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Deadly E.coli outbreak claims ninth victim

The Local · 28 May 2011, 14:34

Published: 28 May 2011 10:46 GMT+02:00
Updated: 28 May 2011 14:34 GMT+02:00

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The latest victim was an 84-year-old woman, who died on Saturday in the northern state of Schleswig-Holstein. This follows the death of an 87-year-old woman in the early hours of Saturday morning in Hamburg.

On Thursday night a 38-year-old woman died from haemolytic uraemic syndrome (HUS). “The woman was delivered to us a few days ago already in a very critical condition,” a hospital spokeswoman in Kiel said.

According to the Robert Koch Institute (RKI) in Berlin, a further 276 people are suffering from the aggressive form of E.coli which can cause kidney failure. More than 60 new cases of HUS have been reported in the past 24 hours.

Most of the cases have been concentrated in the Hamburg region of northern Germany. The health minister in the state of Schleswig-Holstein, Heiner Garg, said that the outbreak has probably not yet peaked, as there can be a 10-day lapse between infection and the first symptoms of the disease. Those who become severely ill suffer from internal bleeding, diarrhoea and kidney failure.

Meanwhile other cases have been reported across Europe and experts are now probing two agricultural sites in southern Spain, in Almeria and Malaga, suspected of exporting products, most likely cucumbers, tainted with E.coli, the European Commission has said.

"Investigations are ongoing to identify other potential sources, while a third suspect batch of cucumbers originating either in the Netherlands or in Denmark, and traded in Germany, is also under investigation," the European Union's executive arm said on Friday.

Fear of infection has lead many in Germany to change their eating habits. A survey carried out by Emnid for Bild am Sonntag has found that 58 percent of Germans are following the advice of the Robert Koch Institute and not eating raw cucumbers, lettuce or tomatoes.

The German state of Saarland has responded to the outbreak by banning the sale of all cucumbers from Spain. Some supermarket chains, including the giant Rewe, also said they had withdrawn all Spanish-imported cucumbers from their shelves nationwide.

Story continues below…

With the source of the outbreak still not confirmed, the Spanish authorities have complained about Germany’s handling of the health crisis. Josep Puxeu, Spain’s minister of state for rural affairs, says Berlin told the press about the outbreak of the deadly E.coli strain before informing the EU.

The Local/AFP/DADP/DDP/smd

The Local (news@thelocal.de)

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Your comments about this article

13:07 May 28, 2011 by Bushdiver
Seems strange to me. They are investigating Spanish cucumbers and funny enough there are no reports of outbreaks in Spain. Either this strain only effects people residing in Germany or the RKI is picking at straws to determine the origin of this disease.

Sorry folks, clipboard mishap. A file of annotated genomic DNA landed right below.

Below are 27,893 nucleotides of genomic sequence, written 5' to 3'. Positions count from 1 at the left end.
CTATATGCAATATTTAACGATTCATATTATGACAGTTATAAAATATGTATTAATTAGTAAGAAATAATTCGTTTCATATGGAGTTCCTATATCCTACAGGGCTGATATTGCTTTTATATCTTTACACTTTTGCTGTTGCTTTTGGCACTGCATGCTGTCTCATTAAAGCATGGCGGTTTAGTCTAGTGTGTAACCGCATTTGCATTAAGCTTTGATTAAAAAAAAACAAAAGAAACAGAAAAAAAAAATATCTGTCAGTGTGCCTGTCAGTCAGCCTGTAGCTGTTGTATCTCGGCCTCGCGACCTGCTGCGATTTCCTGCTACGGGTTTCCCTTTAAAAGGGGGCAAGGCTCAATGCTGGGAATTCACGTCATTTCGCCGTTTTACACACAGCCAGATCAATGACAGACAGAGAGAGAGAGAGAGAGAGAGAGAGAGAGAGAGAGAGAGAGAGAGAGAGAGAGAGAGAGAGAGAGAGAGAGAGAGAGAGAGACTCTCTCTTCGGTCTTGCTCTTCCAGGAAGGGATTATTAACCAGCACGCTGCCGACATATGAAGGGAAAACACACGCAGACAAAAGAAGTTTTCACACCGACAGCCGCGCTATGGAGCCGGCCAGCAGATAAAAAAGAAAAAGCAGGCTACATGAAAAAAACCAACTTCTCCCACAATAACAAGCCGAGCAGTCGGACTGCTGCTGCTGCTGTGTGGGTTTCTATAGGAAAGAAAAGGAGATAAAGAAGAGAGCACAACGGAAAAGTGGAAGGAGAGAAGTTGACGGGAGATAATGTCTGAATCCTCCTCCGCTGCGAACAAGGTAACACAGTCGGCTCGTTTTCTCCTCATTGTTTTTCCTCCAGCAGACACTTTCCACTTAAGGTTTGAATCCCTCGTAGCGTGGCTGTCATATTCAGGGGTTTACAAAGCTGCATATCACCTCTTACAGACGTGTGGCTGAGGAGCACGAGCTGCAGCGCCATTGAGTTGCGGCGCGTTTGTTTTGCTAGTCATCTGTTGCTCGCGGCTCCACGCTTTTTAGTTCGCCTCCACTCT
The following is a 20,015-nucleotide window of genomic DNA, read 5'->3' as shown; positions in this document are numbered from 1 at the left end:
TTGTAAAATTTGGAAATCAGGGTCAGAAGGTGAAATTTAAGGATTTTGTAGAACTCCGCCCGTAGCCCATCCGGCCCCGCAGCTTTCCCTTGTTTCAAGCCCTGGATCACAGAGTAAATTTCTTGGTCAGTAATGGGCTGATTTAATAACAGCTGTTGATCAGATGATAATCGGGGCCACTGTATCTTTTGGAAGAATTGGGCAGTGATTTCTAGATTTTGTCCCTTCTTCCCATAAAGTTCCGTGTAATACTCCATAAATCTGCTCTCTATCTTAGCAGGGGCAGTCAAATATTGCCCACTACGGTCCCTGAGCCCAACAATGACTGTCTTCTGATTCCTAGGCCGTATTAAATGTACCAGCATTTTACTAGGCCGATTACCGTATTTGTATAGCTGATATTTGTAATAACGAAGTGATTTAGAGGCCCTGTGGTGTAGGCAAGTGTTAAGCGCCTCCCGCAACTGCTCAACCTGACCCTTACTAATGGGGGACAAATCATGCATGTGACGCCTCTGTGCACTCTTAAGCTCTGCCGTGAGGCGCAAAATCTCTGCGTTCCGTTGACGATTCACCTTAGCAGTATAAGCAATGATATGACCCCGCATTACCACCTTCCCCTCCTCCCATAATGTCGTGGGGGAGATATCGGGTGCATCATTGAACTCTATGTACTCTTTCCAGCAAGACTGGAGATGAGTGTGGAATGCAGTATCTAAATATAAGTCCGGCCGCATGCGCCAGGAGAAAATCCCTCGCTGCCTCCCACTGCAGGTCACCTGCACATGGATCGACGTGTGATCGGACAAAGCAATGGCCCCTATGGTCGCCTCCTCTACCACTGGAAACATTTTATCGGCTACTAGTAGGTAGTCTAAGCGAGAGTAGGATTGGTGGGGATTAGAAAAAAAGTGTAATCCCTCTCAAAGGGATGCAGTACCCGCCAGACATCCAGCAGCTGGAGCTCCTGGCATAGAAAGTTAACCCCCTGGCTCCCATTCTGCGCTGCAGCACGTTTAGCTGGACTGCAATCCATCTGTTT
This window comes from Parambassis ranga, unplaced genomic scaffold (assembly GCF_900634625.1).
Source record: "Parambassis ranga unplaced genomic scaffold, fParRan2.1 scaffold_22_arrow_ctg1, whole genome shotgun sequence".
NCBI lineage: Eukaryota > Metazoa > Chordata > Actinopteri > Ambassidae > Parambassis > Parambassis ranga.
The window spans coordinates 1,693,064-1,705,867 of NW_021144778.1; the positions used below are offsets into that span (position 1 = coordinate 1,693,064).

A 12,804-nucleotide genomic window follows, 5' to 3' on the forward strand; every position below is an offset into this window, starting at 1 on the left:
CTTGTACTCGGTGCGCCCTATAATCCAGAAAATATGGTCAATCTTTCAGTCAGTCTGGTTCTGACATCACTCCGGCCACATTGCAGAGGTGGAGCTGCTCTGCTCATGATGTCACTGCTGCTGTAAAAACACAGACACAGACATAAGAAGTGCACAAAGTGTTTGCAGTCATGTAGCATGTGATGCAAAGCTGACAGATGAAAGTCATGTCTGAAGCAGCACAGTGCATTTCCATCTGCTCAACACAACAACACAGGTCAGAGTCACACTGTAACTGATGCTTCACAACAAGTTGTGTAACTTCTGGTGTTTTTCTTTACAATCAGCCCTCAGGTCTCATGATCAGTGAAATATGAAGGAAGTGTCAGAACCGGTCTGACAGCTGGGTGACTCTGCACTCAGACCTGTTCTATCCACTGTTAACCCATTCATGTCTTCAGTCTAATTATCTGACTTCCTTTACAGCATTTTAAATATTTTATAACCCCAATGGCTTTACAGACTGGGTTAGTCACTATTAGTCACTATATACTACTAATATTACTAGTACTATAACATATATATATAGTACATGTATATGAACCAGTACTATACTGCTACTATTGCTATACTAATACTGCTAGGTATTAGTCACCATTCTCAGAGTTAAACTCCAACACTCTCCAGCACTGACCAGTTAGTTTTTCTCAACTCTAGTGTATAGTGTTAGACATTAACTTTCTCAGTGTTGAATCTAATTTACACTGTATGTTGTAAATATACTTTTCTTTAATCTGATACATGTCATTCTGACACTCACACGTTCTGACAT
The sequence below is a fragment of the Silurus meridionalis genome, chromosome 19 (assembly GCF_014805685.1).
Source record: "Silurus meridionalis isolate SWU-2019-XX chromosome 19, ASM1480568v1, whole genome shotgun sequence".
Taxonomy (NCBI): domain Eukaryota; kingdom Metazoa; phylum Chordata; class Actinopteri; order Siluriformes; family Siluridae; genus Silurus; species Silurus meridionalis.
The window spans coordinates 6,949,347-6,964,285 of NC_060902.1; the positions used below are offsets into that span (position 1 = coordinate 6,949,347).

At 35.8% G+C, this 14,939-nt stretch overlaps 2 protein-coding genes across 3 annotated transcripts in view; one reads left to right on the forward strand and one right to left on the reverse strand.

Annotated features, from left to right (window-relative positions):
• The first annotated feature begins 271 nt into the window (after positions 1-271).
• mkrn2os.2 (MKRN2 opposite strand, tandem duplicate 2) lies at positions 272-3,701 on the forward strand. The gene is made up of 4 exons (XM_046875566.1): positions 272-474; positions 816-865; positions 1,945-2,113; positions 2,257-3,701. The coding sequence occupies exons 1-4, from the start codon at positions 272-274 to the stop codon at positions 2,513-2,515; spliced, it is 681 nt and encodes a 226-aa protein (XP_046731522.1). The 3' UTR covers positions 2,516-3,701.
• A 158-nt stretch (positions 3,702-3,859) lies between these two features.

13:38 May 28, 2011 by AbhilashD
Many a time, that produce which is marked for export is never sold in the home country.

However, I do have a suspicion that this has got to do with hippie farming. Many Germans I've lived with do not wash vegetables before using them. "Bio" food is inexplicably very popular here and many people are taking up organic farming without proper training.
14:01 May 28, 2011 by sara_6
I guess this E.coli strain could be a deadly one similar to the O157:H7 outbreak in Japan in 1996 and during that outbreak the Japanese Ministry of Health and Welfare recommended the use of the antibiotic Fosfomycin, an inhibitor of bacterial cell wall synthesis which reduced the likelihood of developing HUS, hence I request the researchers at Robert Koch Institute working on this topic to check also on the Fosfomycin efficacy for this EHEC O104:H4 infection.
14:40 May 28, 2011 by Redwing
@AbhilashD While I agree with your first statement I think your second is plainly ridiculous. Most of the deaths have occurred in people in their 80s. Not many hippies among them, I am certain.
20:21 May 28, 2011 by AbhilashD
@ Redwing - I didn't mean that these people who died indulged in hippie farming. They could've bought the produce at a local farmer's market or at the local Rewe etc which offers Bio produce. I just find this nation's obsession with "Bio" a little ridiculous.
15:11 May 30, 2011 by andrea68
@AbhilashD - You must have been in every houselhold in germany?? Yes germans like to eat Bio but by far not first choice cause it is very expensive.. and if so..? What is the matter with eating healthy ..and why does that make anybody a Hippie?..

The fact is that E.Coli was found on cucumbers from Spain..

I am sorry but your accusations are ridiculous..

P.S. We do wash verggies and fruit..dont you??
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